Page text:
Ministry - Lies, Lies, Lies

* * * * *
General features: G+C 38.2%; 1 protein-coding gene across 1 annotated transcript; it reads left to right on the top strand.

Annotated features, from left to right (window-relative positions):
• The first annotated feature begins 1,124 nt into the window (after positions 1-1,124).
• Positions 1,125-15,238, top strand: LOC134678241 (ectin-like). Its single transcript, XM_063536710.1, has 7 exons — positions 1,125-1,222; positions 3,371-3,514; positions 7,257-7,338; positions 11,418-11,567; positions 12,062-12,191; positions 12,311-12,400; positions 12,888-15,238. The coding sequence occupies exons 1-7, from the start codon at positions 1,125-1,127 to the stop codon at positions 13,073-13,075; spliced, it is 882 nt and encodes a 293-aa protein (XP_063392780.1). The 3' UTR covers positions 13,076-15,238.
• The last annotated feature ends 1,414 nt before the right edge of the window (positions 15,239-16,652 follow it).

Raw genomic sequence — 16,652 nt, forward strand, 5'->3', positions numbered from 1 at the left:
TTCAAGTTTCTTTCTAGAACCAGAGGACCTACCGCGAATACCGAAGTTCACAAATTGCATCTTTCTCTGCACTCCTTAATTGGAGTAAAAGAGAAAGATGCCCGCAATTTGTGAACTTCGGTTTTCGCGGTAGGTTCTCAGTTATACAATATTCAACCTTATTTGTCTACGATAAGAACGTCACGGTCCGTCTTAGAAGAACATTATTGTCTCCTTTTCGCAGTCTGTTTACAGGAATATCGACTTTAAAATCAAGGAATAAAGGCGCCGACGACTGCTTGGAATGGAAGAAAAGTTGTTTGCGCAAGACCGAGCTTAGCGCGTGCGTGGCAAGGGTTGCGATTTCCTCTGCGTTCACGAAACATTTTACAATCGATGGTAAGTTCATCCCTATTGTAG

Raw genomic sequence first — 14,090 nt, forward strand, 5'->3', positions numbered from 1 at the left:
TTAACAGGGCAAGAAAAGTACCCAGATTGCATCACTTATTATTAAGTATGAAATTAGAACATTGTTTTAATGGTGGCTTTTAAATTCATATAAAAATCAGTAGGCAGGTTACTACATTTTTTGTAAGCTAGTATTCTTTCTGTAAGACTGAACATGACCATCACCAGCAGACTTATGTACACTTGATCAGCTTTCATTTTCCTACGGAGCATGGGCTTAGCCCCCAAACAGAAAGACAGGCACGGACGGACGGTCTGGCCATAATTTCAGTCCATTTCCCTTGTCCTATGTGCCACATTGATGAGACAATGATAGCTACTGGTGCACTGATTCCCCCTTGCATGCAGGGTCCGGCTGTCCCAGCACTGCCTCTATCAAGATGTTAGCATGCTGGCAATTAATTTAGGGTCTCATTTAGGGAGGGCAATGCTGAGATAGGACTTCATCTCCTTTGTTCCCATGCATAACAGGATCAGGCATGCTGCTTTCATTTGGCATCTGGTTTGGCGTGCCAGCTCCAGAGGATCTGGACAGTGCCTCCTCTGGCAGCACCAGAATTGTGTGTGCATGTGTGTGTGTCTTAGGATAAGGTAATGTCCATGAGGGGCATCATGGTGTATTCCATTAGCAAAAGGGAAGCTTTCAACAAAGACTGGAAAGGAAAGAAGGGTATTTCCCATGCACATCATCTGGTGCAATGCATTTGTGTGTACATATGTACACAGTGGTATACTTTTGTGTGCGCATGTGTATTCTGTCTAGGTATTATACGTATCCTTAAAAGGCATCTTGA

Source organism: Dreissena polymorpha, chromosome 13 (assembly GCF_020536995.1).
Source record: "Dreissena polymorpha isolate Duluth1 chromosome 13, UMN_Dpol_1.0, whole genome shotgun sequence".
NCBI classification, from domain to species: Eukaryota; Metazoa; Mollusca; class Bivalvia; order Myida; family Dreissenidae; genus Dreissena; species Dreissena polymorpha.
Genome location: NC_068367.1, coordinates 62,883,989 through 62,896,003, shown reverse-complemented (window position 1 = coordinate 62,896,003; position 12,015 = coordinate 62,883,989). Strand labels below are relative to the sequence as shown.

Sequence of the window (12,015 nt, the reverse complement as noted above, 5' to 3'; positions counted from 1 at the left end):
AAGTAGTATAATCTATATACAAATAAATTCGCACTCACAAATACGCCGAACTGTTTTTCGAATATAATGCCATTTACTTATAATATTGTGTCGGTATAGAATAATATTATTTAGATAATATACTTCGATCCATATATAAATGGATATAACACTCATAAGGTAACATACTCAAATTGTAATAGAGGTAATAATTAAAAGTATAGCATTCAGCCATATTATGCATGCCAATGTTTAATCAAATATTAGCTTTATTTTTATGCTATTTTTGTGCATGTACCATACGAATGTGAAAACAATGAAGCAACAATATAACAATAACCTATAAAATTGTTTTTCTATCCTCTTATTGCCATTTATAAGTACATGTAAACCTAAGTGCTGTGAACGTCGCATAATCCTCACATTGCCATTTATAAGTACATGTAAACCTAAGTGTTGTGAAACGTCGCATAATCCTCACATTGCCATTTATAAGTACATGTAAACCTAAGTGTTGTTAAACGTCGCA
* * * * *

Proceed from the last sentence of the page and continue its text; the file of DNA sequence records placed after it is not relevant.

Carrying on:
Music video for Ministry - "Lies, Lies, Lies"As spring 06 turns into summer, we can’t remember a time when our fellow citizens seemed angrier at the Federal government, or were more suspicious about official stories. Polls suggest that a majority of Americans now believe that the President and his men have misled the American public. Some artists have, understandably, turned away from politics altogether, disgusted with the entire process. But Ministry’s Alain Jorgensen isn’t the sort of writer who backs away from controversy – or from his feelings of rage and betrayal. Since 1992 Ministry has been Jorgensen’s vehicle for some of the fiercest critiques of the status quo heard anywhere in popular music.Grammy® winning Ministry have made a career out of confrontational sound and content. Arguably the originators of industrial metal, Ministry showed that groove music could be just as ferocious as metal. Since the Nineties, Ministry’s songs – and lyrical content – have only gotten heavier.The album peaks with “Lies, Lies, Lies”, a remarkably candid statement of disbelief in the official line on the Iraq War and the catastrophic events that led up to it. The song opens with sound clips borrowed from Dylan Avery’s incendiary documentary Loose Change – a powerful touchstone for those who believe the Bush Administration has covered up crucial facts about the 9/11 attacks. Over some of the heaviest beats in Ministry history (and that’s saying something) Jorgensen spits lyrics about government deceit, and punctuates a grinding guitar riff with a guttural cry of “lies!” that sounds as if it’s coming from the burning throat of an infernal judge. His conviction and his outrage are equally scalding.Here at HIP, we’ve certainly seen our share of anti-administration videos over the past six years. But we don’t think we’ve ever gotten one with more visceral power than director Zach Passero’s hypnotically engrossing clip for “Lies, Lies, Lies”. What’s so remarkable about it is that it isn’t really over-the-top at all – instead, it communicates its message of resistance through gestures of fear and bewilderment. Passero’s stationary camera scans the interior of a quintessential, television-dominated suburban home. As the people inside sit entranced by the motion pictures, an Arab bogeyman stalks the outdoors, just beyond a living room window. The family members respond as they might have been taught in a Cold War video, ducking and covering under the kitchen table. But there’s nothing parodic about this clip, and it’s shot with a curious coldness and a strangely antiseptic feel that leaves no doubt about the director’s feelings. All of the everyday objects inside the house seem to take on a too-still quality – they radiate terror and claustrophobia. Possessed, the eldest boy stares at the camera and fingers at a plastic raygun. In the next shot, he sits in the barber’s chair, shorn of his locks and wearing fatigues. Still in a trance, he leaps up from the chair, and follows a procession of marching skeletons – led by George W. Bush.